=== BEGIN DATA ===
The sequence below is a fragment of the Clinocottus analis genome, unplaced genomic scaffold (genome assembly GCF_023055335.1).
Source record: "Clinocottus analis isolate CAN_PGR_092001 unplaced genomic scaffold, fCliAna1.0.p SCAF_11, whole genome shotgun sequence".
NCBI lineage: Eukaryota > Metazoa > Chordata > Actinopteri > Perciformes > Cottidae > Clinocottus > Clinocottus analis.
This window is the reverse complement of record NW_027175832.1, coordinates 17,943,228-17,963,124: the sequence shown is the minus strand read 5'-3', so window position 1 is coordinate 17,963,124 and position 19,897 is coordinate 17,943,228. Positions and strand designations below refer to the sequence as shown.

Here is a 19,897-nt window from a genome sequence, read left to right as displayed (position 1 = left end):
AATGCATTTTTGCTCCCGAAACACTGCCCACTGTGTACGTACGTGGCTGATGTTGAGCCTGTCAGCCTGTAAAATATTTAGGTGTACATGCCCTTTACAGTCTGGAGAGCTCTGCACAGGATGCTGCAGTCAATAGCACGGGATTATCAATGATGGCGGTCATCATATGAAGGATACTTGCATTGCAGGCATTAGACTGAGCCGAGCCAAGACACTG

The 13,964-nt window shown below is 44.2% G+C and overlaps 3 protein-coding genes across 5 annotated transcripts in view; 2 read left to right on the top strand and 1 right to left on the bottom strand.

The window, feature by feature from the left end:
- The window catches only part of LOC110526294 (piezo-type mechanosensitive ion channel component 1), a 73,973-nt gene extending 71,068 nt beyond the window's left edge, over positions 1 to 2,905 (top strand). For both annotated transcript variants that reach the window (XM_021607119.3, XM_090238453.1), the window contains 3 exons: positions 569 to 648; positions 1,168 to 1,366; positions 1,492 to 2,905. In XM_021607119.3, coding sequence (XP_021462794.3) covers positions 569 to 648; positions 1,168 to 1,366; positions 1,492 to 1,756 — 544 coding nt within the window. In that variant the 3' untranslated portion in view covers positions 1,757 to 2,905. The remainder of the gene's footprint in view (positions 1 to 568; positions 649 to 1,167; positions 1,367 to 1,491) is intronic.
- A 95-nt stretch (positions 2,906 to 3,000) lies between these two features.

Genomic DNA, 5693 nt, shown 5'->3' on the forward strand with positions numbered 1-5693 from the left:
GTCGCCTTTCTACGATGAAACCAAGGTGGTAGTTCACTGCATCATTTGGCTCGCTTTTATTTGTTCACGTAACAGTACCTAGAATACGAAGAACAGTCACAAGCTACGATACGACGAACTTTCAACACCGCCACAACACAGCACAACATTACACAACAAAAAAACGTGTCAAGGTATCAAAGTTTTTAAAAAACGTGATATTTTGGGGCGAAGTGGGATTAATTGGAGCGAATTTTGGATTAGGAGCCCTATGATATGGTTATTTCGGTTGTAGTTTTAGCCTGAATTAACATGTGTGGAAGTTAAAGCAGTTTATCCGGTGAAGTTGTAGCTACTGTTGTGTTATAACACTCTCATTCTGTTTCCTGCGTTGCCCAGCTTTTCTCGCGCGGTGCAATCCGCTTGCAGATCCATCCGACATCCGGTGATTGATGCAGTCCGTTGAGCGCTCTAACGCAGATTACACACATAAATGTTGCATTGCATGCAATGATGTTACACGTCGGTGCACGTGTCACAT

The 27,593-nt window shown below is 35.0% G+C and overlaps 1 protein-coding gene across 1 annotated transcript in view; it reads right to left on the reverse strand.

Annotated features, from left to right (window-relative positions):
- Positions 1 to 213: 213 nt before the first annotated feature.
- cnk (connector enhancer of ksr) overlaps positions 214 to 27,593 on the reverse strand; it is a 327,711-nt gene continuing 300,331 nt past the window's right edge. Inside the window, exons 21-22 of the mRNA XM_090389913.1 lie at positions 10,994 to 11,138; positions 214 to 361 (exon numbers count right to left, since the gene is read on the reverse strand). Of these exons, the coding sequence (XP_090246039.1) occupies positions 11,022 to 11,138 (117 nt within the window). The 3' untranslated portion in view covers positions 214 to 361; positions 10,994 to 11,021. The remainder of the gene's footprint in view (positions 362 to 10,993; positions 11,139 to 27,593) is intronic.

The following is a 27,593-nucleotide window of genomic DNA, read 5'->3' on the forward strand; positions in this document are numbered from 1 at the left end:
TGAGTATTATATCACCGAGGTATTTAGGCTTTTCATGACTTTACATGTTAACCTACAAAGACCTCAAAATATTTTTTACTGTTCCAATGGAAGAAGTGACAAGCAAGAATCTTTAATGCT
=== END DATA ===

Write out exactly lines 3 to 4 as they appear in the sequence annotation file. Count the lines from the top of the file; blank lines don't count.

NCBI lineage: Eukaryota > Metazoa > Chordata > Actinopteri > Perciformes > Cottidae > Clinocottus > Clinocottus analis.
This window is the reverse complement of record NW_027175832.1, coordinates 17,943,228-17,963,124: the sequence shown is the minus strand read 5'-3', so window position 1 is coordinate 17,963,124 and position 19,897 is coordinate 17,943,228. Positions and strand designations below refer to the sequence as shown.